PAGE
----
Charles Ginnever is known for his geometric sculpture, which elicits transformation through the shifting of shapes during active viewer participation. Oxbow precedes Ginnever’s lifelong geometric oeuvre. In this piece, Ginnever assembles found wood and steel and has abandoned a base altogether. This work exemplifies a departure from the tradition method of creating sculpture through modeling material and placing the final work on a pedestal.
Bronze with Polychrome Patina
Whenever Possible is an assemblage of a deer, coyote and owl upon which are drawn, or tattooed, images. By using the form of the animal, Rude’s work becomes less intimidating; allowing the viewer to enjoy the simplicity of nature or dive deeper into the work’s story or underlying meaning.
Bronze with Patina
Deborah Butterfield has used the image of the horse for her entire professional career. the horse began as a self-portrait and feminist statement but has since evolved to convey gesture and emotion. Derby Horse was Butterfield’s first edition in bronze, though the piece is created to look like rusted, found steel. With the slight tilt of the head, the horse manifests the emotions of triumph, grace, and respect that is attributed to the race horse.
Randall Shiroma, a native Hawaiian, is a sculptor whose work is generally abstract in form. The essence of his work focused on a connection with the earth and the elements. Untitled is a composite of organic materials that is able weather the elements. Its form is grounded to the earth and is reminiscent of a rock formation. The central void invites the viewer into the work, asking: is this hole a shelter or the center of the universe?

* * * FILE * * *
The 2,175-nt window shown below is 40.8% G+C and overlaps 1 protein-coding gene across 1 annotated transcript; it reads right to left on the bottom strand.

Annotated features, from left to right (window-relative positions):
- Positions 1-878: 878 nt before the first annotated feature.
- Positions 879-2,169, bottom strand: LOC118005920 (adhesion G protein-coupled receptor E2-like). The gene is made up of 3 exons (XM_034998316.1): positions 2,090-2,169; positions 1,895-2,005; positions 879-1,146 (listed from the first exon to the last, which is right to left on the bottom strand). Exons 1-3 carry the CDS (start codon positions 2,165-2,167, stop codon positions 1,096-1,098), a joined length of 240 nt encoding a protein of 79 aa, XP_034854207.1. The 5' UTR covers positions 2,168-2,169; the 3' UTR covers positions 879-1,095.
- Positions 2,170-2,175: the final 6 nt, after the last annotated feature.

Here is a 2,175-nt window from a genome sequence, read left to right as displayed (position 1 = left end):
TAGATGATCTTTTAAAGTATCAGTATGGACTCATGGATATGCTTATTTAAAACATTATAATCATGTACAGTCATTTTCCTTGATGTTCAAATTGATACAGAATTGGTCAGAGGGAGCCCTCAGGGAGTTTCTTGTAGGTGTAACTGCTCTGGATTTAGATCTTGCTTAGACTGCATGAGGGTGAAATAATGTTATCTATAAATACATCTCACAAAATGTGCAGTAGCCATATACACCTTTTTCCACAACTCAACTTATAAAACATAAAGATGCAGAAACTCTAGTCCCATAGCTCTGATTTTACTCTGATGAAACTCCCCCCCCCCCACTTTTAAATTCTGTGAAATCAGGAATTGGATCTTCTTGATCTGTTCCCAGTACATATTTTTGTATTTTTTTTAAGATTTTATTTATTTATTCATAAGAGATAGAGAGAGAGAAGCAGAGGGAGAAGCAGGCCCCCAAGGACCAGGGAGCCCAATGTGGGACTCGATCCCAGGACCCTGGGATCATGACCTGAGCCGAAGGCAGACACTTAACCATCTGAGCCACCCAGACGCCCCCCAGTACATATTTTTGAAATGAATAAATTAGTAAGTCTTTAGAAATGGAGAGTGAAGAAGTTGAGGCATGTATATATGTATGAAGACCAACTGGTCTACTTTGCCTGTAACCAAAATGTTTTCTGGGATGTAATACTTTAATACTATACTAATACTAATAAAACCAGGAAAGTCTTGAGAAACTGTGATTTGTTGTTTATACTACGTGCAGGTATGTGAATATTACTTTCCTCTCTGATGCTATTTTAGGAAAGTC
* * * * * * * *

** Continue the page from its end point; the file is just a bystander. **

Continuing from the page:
Column with Rock and Ax was cast in an edition of three, this sculpture is unique in the edition as 48” were later added to the column to make it more elongated. The Solomonic column, attributed by its spiraling corkscrew-like shaft, came to Dine in a dream. The placement of the rock and ax on its apex further demonstrates the surrealistic, dreamlike, imagery.
Bronze with Polychrome Patina
Into the Calm, II combines Western and African species of animals with natural and manmade objects in a ferris wheel-like circle. At its center is a vessel. The wheel can be a representation of many ideas: the circle of life, where east meets west, or man meeting nature. Rude allows the viewer to explore the piece and find personal meaning. The central chalice may symbolize life, mother nature’s womb, where all creation begins.
In 1980, Robert Arneson began to cast in bronze for the first time in his career with the aid of the Walla Walla Foundry. Self Portrait (1980) is his inaugural bronze. This sculpture is a sober and realistic representation of Arneson. The artist explains that he chose to use himself as a model because he was the “easiest person to abuse without offending.” His portraits are less about rendering self but rather using his identity to convey a greater message.
Hope is a small, delicate and emotional sculpture. With its head bowed in reverence and the light color of the sticks, it projects a sense of peace, hope and sadness. This sculpture was created as a gift for the artist’s dying friends.